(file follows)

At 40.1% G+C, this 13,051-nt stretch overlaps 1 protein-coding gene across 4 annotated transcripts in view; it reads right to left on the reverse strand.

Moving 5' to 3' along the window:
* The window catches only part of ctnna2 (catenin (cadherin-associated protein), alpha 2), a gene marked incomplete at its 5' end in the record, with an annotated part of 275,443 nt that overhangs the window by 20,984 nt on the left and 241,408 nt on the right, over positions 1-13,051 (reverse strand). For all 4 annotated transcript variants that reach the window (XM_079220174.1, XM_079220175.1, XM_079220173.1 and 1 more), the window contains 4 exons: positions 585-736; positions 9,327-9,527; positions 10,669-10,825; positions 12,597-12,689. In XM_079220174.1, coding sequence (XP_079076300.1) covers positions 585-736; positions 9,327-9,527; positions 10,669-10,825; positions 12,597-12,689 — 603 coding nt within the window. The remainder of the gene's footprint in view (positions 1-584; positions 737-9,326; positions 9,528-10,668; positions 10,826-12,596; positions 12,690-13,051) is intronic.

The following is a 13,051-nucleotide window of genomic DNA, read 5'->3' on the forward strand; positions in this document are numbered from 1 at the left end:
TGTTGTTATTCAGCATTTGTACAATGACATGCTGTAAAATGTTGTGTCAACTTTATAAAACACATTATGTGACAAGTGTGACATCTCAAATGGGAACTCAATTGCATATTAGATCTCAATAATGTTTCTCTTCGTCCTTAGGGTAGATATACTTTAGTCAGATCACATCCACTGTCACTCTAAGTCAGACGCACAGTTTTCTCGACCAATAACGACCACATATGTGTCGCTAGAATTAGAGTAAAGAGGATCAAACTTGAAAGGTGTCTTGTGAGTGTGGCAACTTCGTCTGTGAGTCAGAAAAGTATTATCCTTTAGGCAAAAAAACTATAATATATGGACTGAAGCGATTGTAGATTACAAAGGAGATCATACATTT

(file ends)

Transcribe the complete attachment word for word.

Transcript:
At 40.1% G+C, this 13,051-nt stretch overlaps 1 protein-coding gene across 4 annotated transcripts in view; it reads right to left on the reverse strand.

Moving 5' to 3' along the window:
* The window catches only part of ctnna2 (catenin (cadherin-associated protein), alpha 2), a gene marked incomplete at its 5' end in the record, with an annotated part of 275,443 nt that overhangs the window by 20,984 nt on the left and 241,408 nt on the right, over positions 1-13,051 (reverse strand). For all 4 annotated transcript variants that reach the window (XM_079220174.1, XM_079220175.1, XM_079220173.1 and 1 more), the window contains 4 exons: positions 585-736; positions 9,327-9,527; positions 10,669-10,825; positions 12,597-12,689. In XM_079220174.1, coding sequence (XP_079076300.1) covers positions 585-736; positions 9,327-9,527; positions 10,669-10,825; positions 12,597-12,689 — 603 coding nt within the window. The remainder of the gene's footprint in view (positions 1-584; positions 737-9,326; positions 9,528-10,668; positions 10,826-12,596; positions 12,690-13,051) is intronic.

The following is a 13,051-nucleotide window of genomic DNA, read 5'->3' on the forward strand; positions in this document are numbered from 1 at the left end:
TGTTGTTATTCAGCATTTGTACAATGACATGCTGTAAAATGTTGTGTCAACTTTATAAAACACATTATGTGACAAGTGTGACATCTCAAATGGGAACTCAATTGCATATTAGATCTCAATAATGTTTCTCTTCGTCCTTAGGGTAGATATACTTTAGTCAGATCACATCCACTGTCACTCTAAGTCAGACGCACAGTTTTCTCGACCAATAACGACCACATATGTGTCGCTAGAATTAGAGTAAAGAGGATCAAACTTGAAAGGTGTCTTGTGAGTGTGGCAACTTCGTCTGTGAGTCAGAAAAGTATTATCCTTTAGGCAAAAAAACTATAATATATGGACTGAAGCGATTGTAGATTACAAAGGAGATCATACATTT